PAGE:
As Daisley explains, Danon expresses a strong opinion on three major points: (i) the so-called Arab Spring does not represent the dawn of democracy in the Arab world, but rather the ‘eclipse of the forces of liberalism’ and the ascendance of Islamism; (ii) Israel is too subservient to American paternalism and must take a more independent, nationalistic stance; and (iii) the notion of a Palestinian state is anathema to Israel – the solution to the Israel-Palestinian problem must be found in a pre-1967 configuration, i.e., Gaza back to Egypt and the Arab peoples of the West Bank, but not the land, back to Jordan. So according to Danon:

‘In terms of dealing with Arab nations, many Israelis today have gone back to the warrior mentality of Ben-Gurion. We’re sick of hollow accords and grand ceremonies done for the camera’s sake. More of us are awakening every day to the fact that it takes more than a lovely ritual at the White House, with the accompanying smiles and handshakes and photo ops, to get anything real accomplished. Ben-Gurion was willing to pay a price for the security of Israel in international opprobrium, and so it is with a new generation of Israeli leaders. We also understand the necessity of shaping our fate by our own hands. If we have to pay a price with the United Nations, the European Union, and the United States, so be it…What I am proposing here is a three-state solution. This would entail a regional agreement with Jordan, Egypt, and Israel that would give Palestinians land and other rights across these three areas — not land to form a distinct Palestinian state but land within the borders of these states as they exist now…A strong sense of Israeli nationalism must prevail if the state is to successfully overcome the current chaotic situation—even if that means contravening the wishes of U.S. administrations. Israel needs a new vision and direction; we need to take control of our own destiny and dictate our own history.’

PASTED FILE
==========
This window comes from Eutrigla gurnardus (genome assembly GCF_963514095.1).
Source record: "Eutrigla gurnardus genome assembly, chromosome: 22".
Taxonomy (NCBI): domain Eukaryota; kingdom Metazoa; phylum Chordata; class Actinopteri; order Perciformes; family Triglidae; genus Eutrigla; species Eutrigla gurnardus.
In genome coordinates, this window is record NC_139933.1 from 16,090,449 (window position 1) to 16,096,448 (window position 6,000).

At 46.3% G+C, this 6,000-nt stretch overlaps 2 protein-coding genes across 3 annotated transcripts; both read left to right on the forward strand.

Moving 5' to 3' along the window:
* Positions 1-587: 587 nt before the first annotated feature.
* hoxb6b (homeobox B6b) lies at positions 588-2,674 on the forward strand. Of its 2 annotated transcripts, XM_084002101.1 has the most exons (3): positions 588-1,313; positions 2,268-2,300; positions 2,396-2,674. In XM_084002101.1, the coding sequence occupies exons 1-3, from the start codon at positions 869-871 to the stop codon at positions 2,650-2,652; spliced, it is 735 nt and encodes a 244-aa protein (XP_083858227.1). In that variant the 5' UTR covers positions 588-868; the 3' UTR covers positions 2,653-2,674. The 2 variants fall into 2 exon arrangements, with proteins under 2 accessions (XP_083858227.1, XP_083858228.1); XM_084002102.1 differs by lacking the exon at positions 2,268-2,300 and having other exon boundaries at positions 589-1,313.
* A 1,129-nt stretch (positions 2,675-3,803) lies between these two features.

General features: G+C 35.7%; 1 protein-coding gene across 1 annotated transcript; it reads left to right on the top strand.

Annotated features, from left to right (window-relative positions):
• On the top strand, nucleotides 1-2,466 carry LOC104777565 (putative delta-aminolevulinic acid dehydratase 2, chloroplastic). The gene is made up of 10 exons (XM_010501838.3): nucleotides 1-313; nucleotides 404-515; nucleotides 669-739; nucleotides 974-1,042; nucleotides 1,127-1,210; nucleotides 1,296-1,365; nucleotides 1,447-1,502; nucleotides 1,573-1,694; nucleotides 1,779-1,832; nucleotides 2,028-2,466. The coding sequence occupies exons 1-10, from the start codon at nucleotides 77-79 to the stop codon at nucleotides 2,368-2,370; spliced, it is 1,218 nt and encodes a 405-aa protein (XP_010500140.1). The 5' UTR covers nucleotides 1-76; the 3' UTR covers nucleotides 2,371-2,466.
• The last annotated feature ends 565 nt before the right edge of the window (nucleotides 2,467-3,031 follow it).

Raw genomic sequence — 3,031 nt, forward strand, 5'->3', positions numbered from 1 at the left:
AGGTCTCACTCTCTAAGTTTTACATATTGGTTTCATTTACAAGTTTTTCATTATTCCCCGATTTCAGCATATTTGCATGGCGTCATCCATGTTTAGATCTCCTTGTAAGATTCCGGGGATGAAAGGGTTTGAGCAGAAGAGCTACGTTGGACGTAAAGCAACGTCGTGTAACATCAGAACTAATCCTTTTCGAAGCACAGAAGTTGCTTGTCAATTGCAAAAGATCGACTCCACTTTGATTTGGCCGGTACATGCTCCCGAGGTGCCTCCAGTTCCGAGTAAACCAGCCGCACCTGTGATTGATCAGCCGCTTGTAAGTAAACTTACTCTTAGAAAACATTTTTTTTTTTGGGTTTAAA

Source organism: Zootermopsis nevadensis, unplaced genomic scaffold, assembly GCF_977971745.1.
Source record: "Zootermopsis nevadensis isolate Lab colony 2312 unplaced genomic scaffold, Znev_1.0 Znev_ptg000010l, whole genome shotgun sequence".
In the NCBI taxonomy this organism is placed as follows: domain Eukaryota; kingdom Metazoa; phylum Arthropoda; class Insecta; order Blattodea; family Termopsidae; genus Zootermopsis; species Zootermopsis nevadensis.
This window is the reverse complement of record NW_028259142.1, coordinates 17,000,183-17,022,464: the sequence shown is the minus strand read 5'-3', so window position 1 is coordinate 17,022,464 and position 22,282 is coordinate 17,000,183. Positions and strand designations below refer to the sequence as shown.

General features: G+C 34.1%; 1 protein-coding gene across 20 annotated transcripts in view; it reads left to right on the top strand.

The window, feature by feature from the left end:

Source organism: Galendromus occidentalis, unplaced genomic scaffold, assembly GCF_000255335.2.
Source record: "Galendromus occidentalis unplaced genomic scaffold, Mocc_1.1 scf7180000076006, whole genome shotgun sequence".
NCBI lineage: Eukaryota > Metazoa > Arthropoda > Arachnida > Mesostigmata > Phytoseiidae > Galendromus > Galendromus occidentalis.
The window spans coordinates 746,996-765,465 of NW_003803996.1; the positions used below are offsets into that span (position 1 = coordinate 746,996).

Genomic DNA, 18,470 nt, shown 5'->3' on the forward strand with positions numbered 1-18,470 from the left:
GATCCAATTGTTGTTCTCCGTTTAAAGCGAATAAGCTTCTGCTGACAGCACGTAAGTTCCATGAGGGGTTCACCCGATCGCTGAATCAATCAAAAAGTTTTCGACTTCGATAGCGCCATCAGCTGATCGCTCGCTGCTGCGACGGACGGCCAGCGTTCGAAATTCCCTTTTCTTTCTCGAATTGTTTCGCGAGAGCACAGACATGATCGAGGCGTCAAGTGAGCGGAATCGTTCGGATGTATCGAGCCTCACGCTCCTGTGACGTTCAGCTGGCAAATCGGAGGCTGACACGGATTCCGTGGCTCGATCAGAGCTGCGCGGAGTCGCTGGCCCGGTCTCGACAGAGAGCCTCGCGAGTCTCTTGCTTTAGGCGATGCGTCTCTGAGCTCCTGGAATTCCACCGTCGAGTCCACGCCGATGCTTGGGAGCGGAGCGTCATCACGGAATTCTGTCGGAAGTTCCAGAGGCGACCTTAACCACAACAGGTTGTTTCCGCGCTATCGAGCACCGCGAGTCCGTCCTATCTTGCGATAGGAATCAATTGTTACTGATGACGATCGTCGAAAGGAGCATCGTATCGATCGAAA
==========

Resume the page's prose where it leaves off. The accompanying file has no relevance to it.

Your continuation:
Daisley assays Danon’s three opinions thus: he essentially agrees with (i); views (ii) as shortsighted and self-defeating; and (iii) as naïve and unrealistic. Turning to Gordis, Daisley correctly points out the vast difference in the nature of the two authors. While Danon is a politician and his book reads like that of one laying out a position paper in anticipation of the next election, Gordis is a philosopher and theologian who writes with penetrating insight, originality and eloquence. His book is elegantly crafted and cogently argued.